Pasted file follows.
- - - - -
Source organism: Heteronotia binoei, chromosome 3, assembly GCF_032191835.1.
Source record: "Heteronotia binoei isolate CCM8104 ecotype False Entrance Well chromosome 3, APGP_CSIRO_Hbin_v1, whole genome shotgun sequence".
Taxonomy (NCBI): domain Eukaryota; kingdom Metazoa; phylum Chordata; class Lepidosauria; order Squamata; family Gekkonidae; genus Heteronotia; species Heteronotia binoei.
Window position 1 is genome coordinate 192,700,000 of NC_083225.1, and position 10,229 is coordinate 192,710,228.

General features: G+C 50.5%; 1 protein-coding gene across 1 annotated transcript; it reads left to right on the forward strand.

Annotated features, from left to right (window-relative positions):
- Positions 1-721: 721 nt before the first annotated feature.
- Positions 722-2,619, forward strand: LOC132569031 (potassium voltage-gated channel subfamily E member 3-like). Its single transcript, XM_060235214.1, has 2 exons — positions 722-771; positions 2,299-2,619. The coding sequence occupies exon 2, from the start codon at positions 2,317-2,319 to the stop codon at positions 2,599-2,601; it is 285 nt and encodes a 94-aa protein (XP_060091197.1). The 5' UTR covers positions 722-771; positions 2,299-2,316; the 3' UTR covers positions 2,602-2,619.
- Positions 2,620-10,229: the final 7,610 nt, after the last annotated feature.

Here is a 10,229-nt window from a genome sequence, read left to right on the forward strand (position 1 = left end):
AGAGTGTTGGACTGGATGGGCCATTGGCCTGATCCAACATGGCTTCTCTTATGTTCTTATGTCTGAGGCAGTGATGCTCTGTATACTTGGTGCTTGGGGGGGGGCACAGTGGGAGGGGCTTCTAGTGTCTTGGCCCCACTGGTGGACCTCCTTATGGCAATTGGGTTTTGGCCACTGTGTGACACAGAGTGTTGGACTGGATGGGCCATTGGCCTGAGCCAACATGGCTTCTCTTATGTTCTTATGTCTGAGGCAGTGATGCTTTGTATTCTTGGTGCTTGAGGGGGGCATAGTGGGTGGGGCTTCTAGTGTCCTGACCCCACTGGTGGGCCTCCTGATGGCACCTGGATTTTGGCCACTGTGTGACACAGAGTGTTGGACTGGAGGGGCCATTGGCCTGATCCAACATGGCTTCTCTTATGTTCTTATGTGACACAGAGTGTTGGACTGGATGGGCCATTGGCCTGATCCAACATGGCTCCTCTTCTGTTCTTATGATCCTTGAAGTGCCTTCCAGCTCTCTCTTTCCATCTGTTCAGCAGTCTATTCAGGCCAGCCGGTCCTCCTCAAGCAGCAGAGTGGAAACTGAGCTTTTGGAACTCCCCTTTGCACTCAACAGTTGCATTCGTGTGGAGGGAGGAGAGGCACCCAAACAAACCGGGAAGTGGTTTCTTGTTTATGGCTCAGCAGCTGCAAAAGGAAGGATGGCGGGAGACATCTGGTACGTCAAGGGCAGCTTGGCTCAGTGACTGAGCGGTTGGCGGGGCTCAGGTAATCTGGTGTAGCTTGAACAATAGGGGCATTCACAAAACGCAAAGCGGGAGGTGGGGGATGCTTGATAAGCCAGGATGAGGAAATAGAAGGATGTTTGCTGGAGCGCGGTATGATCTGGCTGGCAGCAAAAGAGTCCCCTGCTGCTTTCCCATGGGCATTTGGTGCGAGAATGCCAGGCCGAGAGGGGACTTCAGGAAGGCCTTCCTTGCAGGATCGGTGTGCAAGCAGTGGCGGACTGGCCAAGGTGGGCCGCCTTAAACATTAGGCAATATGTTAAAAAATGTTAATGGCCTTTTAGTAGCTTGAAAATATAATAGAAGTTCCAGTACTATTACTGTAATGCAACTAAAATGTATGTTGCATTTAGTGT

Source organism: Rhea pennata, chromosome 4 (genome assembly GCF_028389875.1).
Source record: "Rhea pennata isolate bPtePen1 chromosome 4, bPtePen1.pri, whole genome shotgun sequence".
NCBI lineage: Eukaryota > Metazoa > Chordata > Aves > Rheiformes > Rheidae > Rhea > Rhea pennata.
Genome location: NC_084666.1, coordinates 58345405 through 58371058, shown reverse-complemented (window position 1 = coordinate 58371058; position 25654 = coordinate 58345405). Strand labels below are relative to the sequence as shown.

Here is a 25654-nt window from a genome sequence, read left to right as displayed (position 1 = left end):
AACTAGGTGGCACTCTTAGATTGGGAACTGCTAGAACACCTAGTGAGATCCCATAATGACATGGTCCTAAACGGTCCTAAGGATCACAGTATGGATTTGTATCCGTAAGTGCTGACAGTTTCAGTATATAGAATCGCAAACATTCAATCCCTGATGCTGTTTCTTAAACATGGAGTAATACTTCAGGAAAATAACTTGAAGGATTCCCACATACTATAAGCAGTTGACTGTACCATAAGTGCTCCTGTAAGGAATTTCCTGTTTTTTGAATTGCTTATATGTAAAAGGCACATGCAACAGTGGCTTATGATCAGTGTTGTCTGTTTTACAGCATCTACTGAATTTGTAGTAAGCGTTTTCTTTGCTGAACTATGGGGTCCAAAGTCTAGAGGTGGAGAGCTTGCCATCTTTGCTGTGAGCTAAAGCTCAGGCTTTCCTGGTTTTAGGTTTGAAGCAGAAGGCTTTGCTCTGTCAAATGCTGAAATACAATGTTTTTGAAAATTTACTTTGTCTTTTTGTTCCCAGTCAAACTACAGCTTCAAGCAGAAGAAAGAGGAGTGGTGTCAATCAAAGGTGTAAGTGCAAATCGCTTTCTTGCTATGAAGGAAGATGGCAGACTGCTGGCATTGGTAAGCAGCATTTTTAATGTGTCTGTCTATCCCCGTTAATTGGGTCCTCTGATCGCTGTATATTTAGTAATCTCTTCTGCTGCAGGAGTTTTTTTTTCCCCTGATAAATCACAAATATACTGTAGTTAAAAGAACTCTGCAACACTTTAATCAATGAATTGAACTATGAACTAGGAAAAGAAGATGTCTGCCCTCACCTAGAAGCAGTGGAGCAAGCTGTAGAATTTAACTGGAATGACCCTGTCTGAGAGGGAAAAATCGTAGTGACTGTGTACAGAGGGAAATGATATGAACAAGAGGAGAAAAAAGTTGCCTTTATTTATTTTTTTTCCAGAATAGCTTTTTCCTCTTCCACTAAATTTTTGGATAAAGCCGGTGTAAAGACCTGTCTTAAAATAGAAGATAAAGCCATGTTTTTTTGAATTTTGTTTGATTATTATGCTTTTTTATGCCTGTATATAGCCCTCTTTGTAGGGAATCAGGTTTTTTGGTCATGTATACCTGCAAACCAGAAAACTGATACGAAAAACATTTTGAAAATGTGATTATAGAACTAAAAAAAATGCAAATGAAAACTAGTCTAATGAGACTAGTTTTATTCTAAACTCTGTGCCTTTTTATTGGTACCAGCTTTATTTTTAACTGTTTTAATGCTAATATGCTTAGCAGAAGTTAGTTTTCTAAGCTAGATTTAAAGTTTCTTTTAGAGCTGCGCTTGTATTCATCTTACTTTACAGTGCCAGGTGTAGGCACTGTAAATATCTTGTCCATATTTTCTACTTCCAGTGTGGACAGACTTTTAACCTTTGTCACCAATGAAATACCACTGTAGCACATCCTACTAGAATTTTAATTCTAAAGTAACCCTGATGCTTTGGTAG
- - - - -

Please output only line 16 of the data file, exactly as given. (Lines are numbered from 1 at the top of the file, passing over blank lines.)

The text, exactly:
Here is a 25654-nt window from a genome sequence, read left to right as displayed (position 1 = left end):